in the yard with your preschoolers

Make sure your yard is a fun, and safe place to play. Keep common items from becoming a hazard to your family's health with these simple guidelines.

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Yard Safety Tips



Simple guidelines to make sure your child is safe in your yard at all times
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For many families, their yard is merely an extension of their indoor living space. It's an outdoor living room, play room, and even dining room. Here's what you can do to keep it safe:
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Lawn & Garden Care

  • Lawn-care products, insecticides, fungicides, plant food, and other garden chemicals should be stored securely in their original containers and kept well out of children's reach.

  • When doing basic yard maintenance like mowing the lawn or trimming shrubs, keep kids inside because of the danger of flying debris. For more information on mowing safely, check out the Injury Protection Program of the American Academy of Pediatrics.

  • Handle pesticides and plant fertilizers with care, and store them properly. The Environmental Protection Agency advises allowing pesticides to dry before allowing anyone into the yard. Always follow instructions on gardening products carefully and dispose of chemical containers properly.

  • Never leave power tools and gardening tools out in the open or unattended, instead, store them in a locked shed or hang them up and out of kids' reach in your garage.
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Grills, Barbeque Pits & Outdoor Fires

  • Always light your grill in an open, well-ventilated area. Never light or cook on a grill in an enclosed area like a garage due to the potential for build of dangerous and deadly carbon dioxide.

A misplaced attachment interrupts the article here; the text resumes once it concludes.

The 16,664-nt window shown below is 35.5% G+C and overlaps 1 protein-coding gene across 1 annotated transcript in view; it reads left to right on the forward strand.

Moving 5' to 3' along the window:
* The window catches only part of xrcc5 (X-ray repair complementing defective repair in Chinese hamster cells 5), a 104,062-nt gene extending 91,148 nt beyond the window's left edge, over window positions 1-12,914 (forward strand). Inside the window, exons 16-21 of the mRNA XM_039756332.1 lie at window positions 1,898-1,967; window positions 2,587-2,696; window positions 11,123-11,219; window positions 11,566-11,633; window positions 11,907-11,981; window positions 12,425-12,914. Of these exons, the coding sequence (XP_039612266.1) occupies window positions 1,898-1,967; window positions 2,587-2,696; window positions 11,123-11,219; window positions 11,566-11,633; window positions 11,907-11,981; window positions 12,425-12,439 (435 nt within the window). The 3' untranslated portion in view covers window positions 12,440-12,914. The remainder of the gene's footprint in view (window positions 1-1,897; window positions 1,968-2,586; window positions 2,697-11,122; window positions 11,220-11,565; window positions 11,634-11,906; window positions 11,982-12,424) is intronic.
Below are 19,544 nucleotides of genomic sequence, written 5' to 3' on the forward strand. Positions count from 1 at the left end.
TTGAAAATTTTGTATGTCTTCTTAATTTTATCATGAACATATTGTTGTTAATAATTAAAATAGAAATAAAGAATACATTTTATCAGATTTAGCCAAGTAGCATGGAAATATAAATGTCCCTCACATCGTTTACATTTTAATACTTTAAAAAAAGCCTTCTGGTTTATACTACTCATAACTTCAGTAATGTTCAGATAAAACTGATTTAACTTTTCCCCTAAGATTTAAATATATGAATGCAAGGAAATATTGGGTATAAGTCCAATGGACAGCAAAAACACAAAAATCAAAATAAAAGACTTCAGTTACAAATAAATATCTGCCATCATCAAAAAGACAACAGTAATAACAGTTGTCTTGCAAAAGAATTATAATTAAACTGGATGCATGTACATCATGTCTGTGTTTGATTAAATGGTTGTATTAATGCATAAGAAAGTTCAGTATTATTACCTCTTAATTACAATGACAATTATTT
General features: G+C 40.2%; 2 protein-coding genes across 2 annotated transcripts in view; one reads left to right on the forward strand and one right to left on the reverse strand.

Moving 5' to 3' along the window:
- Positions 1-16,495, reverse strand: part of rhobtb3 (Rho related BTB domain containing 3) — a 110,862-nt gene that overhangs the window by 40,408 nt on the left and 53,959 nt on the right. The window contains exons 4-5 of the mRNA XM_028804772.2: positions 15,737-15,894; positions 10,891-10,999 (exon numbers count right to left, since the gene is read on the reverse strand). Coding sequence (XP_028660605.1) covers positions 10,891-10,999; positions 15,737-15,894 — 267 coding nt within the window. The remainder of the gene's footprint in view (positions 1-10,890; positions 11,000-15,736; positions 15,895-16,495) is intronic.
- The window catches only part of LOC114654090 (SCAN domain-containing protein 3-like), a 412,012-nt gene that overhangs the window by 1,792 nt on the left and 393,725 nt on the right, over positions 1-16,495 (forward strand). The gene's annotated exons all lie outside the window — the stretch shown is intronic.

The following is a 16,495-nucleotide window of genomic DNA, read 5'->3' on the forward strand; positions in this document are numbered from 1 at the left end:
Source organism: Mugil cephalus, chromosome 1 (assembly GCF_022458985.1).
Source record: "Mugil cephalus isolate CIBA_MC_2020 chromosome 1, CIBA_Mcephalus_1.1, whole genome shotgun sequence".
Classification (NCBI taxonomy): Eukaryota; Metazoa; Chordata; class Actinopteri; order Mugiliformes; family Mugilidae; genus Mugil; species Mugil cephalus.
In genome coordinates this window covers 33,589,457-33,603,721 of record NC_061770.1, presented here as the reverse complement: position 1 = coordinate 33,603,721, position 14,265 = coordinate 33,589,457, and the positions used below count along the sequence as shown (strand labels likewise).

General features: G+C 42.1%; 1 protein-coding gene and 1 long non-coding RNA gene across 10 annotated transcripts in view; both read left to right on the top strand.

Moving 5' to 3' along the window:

• The National Fire Protection Association (NFPA) advises that you keep your grill far from anything that can burn--your home, your car, dry vegetation, shrubs, and kids or pet activity areas.

  • Keep children and pets away from the grill area by declaring a 3-foot "safety zone" around the grill. Discourage kids and pets from entering or playing in this zone.
  • Treat these places the same way you would treat their indoor counterparts. Train your kids to stay away from them when they're in use and always store them out of view, or keep covers and lids on when not in use.

  • Keep matches, lighter fluid, and flints stored out of sight.

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Basic Rules of the Yard

  • Teach children never to pick or eat anything from your yard, and take the time to learn about the plants in your yard and find out which ones pose a hazard to your kids and your pets.

  • Always empty kiddie pools after use and never leave small children unsupervised while they are in the pool or playing with water toys. In-ground pools should have a locked gate that keeps kids out.

    The Consumer Product Safety Commission advises having at least 9 inches of wood chips or mulch beneath home playground equipment.

    For more playground-safety information, see Playground Safety Tips.

  • The Consumer Product Safety Commission warns parents about the dangers of "storing old cedar chests, latch-type freezers and refrigerators, camper iceboxes or large coolers, and old clothes dryers" in the yard, as these are potentially deadly hiding places during a game of hide-and-seek. They advise parents to "childproof old appliances" by removing doors and lids. Better yet, have them removed from your property to prevent children from playing inside them.

Fire-Safety Tips

Home Safety Advice

Important Disclaimer: This information is not meant as a substitute for professional medical advice, diagnosis, or treatment. Always consult a doctor with questions about your or your child's condition. NickJr.com does not recommend or endorse specific tests, products, procedures, opinions, or other information provided by any sponsors or other third parties. Please also see NickJr.com's Terms of Use.
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